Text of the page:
The rumors were (mostly) true: Intel has unveiled its first 9th-generation Core processors, aiming them at desktop-based enthusiasts. The updated CPUs ultimately represent a refinement of Intel's existing 14-nanometer chips, but promise both more headroom for overclocking (thanks to new soldering), support for Optane-based memory sticks and hardware-level mitigations for Spectre and Meltdown attacks. Naturally, they also boast lots of cores -- not as many as that 28-core Xeon, but you can now expect at least eight cores and the same 18 cores as last year in the flagship Core i9-9980XE model. The Core i9-9900K, meanwhile, is billed as the first "broad volume" processor to hit 5GHz, albeit 'just' when using one of its eight cores (it normally starts at 3.6GHz).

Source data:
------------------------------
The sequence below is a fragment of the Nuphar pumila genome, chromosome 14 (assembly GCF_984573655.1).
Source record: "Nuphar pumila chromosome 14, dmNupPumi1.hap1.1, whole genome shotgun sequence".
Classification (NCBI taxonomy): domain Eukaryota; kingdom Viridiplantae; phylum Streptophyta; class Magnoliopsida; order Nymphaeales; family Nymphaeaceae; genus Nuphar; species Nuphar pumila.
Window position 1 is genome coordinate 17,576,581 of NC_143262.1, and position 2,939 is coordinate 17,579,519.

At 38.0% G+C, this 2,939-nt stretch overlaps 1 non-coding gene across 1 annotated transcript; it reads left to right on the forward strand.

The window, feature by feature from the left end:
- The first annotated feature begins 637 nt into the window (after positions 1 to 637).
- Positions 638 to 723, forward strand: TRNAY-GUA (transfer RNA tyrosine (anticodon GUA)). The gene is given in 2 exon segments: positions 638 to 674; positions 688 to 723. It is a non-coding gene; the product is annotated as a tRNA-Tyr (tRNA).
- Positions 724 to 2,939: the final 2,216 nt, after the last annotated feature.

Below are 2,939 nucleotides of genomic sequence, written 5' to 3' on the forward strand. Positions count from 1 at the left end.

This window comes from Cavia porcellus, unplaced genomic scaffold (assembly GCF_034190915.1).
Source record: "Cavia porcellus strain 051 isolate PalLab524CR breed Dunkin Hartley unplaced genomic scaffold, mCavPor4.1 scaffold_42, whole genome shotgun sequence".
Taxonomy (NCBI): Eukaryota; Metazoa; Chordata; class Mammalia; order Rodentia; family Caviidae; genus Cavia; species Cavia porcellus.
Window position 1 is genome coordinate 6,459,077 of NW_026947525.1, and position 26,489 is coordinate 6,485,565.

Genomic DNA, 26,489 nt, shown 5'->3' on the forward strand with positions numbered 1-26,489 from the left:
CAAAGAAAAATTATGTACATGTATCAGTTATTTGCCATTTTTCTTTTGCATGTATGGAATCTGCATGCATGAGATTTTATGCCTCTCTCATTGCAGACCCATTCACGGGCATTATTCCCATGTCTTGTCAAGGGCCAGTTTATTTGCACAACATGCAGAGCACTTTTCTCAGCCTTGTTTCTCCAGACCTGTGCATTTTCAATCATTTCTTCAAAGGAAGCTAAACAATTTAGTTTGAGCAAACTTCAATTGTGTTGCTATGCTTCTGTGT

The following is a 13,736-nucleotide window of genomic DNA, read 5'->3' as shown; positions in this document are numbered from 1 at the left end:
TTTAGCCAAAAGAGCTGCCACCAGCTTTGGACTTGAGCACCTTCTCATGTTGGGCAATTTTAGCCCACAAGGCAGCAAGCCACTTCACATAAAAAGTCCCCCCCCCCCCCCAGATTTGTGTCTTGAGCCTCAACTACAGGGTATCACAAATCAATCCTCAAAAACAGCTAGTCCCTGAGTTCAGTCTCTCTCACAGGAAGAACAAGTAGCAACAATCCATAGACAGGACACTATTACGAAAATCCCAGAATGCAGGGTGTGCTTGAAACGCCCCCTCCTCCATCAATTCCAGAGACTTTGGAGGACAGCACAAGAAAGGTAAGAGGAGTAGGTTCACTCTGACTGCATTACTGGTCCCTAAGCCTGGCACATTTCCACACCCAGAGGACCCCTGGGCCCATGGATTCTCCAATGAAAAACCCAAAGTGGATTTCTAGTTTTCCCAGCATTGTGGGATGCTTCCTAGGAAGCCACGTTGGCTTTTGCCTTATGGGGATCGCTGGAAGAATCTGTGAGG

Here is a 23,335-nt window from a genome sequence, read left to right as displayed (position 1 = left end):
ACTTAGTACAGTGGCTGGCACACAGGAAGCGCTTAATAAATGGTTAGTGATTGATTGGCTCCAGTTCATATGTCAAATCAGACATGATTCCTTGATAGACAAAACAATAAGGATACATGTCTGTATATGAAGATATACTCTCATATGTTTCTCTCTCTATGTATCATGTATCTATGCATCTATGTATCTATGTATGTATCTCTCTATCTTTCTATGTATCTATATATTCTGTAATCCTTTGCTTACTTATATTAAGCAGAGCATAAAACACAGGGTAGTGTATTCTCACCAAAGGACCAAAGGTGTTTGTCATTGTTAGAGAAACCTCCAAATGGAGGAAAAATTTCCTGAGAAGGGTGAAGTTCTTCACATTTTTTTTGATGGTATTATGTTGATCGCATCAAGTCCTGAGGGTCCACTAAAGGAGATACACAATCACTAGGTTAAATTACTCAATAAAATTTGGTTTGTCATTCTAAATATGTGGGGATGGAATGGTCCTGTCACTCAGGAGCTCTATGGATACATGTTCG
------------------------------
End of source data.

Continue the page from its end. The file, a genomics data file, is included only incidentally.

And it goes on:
You can also expect subtler improvements in the X-series, such as quad DDR4 memory channels and as many as 68 PCI Express lanes, the latter of which should help with multiple video cards and solid state drives. The regular enthusiast chips still offer dual-channel DDR4 and up to 40 PCIe lanes. You'll also see common tweaks like unified cache across cores and AVX 2 instructions that can handle multiple forms of data with a single command.
You can pre-order the new processors today ahead of an October 19th release. The mainstream chips will sell at retail for prices between $262 for a 3.7GHz Core i5-9600K and $488 for the i7-9900, while the X-series starts at $589 for an 8-core 3.8GHz i7-9800X and soars to $1,979 if you demand the 18-core, 3GHz i9-9980XE. One thing's for sure: Intel is gunning directly at AMD's second-gen Ryzen line with its first 9th-gen parts. AMD has had the advantage in core count on regular processors for a while (if not necessarily raw performance), and Intel can now match it on at least a basic level.